It won’t be official until Council makes its decision on exactly how many sworn officers will be cut from the Mammoth Lakes Police Department, but, if Council stays its present course, MLPD Chief Dan Watson is putting plans in place for a reduction in force of seven officers. The reduction is part of the Town’s austerity measures in light of the recent $48.5 million settlement with Mammoth Lakes Land Acquisition.
Either departed or soon to depart are officers John Mair, Jesse Gorham, Paul Robles, Marty Thompson (who is joining the Mono County Sheriffs Department) and Ron Gladding (who is joining the Bishop Police Department). Watson added that five other officers have applied for or are in process of applying for other jobs, though that doesn’t necessarily mean they’re leaving. “I expect that two or three might get picked up,” he said, “and also expect to be down those seven positions, assuming Council stays with its current plan.”
Gladding’s hire serves as an interesting contrast to Mammoth’s cutbacks. Recently the Bishop City Council approved the hiring of two officers, with a third potential hire in the offing, according to Watson. (See Vane’s story “Bishop Police Hiring” for more.)
“Every city and ski resort town is different; none have identical situations to Mammoth Lakes,” Watson explained. “Only part of Bishop is actually the City of Bishop. The greater Bishop area is patrolled by the Inyo Sheriffs.” The City of Bishop’s area and population are about half that of Mammoth, and the new hires will bring its total of sworn officers to about 14. “If the City police need assistance, they have the Sheriffs within minutes, and there is a California Highway Patrol station there.”
That station helps with pass through traffic from U.S. 395, which cuts right through the center of the city. Mammoth Lakes, Watson said, can have 35,000-40,000 people for three days at a time during its peak periods, though he added that the same could be said for Bishop during heavily attended events such as the Tri-County Fair, Mule Days and the Millpond Music Festival.
With the reduction in force comes the reality that there will have to be associated reduction in services. Watson made clear that none of the service reductions are final yet, and that he is still working on his plan. The plan so far calls for 10 sworn officers, of which seven would be on patrol. The Chief will also pitch in on some field duty. There will be one detective on staff and a sergeant to take care of administrative tasks needed to keep the MLPD running.
Some redcutions to levels of service are already emerging as highly likely. “We won’t be as present in the Village,” Watson cited as an example. “We will respond to calls, but won’t have the same presence. My suggestion to them was beefing up the private security the Village already uses.”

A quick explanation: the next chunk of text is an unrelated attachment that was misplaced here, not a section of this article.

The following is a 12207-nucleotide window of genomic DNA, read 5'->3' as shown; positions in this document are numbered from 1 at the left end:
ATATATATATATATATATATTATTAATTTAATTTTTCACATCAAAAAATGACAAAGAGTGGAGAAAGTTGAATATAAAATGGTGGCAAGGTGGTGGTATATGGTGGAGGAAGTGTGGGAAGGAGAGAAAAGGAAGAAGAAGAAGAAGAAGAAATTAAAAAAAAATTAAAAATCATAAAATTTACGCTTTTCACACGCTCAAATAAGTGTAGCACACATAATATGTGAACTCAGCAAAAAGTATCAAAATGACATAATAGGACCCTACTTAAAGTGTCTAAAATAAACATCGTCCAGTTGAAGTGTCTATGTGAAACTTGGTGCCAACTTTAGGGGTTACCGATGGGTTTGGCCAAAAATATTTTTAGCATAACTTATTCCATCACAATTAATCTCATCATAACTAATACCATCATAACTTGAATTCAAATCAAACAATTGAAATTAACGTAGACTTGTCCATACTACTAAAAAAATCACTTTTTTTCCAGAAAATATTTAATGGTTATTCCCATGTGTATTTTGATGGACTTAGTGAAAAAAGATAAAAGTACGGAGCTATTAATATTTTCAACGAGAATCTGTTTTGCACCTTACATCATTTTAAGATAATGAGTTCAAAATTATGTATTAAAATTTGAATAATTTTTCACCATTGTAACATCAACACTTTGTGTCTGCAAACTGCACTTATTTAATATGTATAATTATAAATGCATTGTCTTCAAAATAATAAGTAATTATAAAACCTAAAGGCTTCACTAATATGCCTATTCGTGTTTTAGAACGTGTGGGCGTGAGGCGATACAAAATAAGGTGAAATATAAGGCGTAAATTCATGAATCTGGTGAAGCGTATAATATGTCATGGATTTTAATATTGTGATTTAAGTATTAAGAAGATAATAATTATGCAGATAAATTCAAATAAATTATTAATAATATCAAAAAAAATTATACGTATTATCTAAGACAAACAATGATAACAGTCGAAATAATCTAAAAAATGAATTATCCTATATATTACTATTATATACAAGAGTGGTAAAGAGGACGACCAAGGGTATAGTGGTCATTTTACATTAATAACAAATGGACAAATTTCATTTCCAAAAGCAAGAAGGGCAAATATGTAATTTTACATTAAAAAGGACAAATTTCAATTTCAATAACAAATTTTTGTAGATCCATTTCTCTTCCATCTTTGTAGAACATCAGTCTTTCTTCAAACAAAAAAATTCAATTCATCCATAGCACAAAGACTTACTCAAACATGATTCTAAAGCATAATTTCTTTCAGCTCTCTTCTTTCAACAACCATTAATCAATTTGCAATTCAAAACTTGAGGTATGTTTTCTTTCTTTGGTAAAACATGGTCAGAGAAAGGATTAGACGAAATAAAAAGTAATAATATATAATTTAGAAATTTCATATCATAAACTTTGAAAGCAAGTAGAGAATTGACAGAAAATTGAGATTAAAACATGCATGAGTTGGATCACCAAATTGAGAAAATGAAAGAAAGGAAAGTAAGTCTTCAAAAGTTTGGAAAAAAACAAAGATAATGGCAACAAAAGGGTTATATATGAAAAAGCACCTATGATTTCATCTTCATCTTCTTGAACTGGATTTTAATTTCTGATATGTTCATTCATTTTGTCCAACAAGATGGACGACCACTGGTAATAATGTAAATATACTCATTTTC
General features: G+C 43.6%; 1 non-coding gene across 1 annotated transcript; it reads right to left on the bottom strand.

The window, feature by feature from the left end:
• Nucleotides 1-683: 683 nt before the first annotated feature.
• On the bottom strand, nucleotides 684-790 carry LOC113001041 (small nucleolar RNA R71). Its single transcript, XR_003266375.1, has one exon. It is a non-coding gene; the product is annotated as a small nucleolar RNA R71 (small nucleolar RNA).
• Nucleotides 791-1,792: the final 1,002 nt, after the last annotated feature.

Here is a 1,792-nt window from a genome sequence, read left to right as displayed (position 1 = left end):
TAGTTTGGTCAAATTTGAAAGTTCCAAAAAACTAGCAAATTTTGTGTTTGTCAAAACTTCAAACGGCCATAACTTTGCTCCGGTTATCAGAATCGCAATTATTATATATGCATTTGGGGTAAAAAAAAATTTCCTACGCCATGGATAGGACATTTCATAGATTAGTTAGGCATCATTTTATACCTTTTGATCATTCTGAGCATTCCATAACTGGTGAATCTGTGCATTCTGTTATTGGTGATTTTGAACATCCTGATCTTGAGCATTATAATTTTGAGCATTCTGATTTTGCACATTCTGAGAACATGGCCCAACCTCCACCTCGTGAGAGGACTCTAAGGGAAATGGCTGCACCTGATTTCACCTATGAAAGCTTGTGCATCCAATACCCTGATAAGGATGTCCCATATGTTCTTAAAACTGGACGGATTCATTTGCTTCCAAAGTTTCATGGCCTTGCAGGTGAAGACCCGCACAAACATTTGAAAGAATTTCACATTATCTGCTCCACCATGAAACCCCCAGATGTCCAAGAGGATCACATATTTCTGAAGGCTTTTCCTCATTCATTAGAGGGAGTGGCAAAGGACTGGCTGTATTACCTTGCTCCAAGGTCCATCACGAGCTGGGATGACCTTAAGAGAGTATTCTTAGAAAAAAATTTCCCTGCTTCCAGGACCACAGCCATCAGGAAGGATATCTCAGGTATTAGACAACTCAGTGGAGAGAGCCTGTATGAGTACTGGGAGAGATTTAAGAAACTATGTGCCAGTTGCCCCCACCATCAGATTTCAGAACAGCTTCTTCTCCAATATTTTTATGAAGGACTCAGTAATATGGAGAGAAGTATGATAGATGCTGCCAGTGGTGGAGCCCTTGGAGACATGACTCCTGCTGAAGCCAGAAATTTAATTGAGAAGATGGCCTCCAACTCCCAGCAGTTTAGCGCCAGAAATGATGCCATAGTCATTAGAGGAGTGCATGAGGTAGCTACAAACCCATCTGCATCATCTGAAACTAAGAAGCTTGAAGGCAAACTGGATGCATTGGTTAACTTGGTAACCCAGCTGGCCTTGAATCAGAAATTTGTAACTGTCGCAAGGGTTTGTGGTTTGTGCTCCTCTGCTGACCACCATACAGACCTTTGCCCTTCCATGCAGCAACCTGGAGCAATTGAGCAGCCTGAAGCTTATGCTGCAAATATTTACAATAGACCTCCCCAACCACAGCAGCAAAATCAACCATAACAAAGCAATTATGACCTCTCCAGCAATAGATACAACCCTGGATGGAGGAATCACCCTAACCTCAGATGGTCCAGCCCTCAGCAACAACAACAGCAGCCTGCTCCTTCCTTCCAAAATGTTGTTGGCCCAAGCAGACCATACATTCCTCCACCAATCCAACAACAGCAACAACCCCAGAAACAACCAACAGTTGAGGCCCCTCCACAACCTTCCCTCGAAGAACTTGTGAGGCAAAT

Patrols will have some gaps in service as well. Watson said there would be no more than two officers on patrol and at any given time, and during certain portions of the night, probably none on the streets. “There will be a period of time during the night (yet to be determined) during which there will be no patrol,” he indicated. “An officer will be available on call, but it will be a delayed response.”
In terms of traffic reports, Watson said that unless there are injuries, a hit and run, or a DUI, there is no reason to take a traffic report. “We will try to respond to a collision and take reports if asked and able to do them, but there won’t be an obligation on our part.”
Watson pointed out that the trend has been to move away from doing those types of things, and leaving them to insurance companies. Indeed, Los Angeles stopped taking reports more than 30 years ago in 1980.
The MLPD will no longer take in stray dogs until claimed; they are to be taken directly to the Whitmore Shelter on Green Church Road. Dog registration and tag services will continue at the front office.
Party house and noise disturbance calls might be on delayed response, or not responded to at all.
“People are going to see at least delays for some of those nuisance calls,” Watson said. “Public safety will always take precedence over those types of complaints.”
The less drastic the cuts from Council the better, the Chief advised, but in any case levels of service will not be what they were. Watson said he is meeting with the BPD, and Inyo and Mono County sheriffs to “work out arrangements to hire their personnel on an overtime basis” as needed.
Expect Watson’s formal plan to be submitted to Council following passage of its austerity plan on Dec. 5. The cuts formally take effect July 1, 2013, and Watson said he will likely phase in his plans starting Jan. 1, 2013.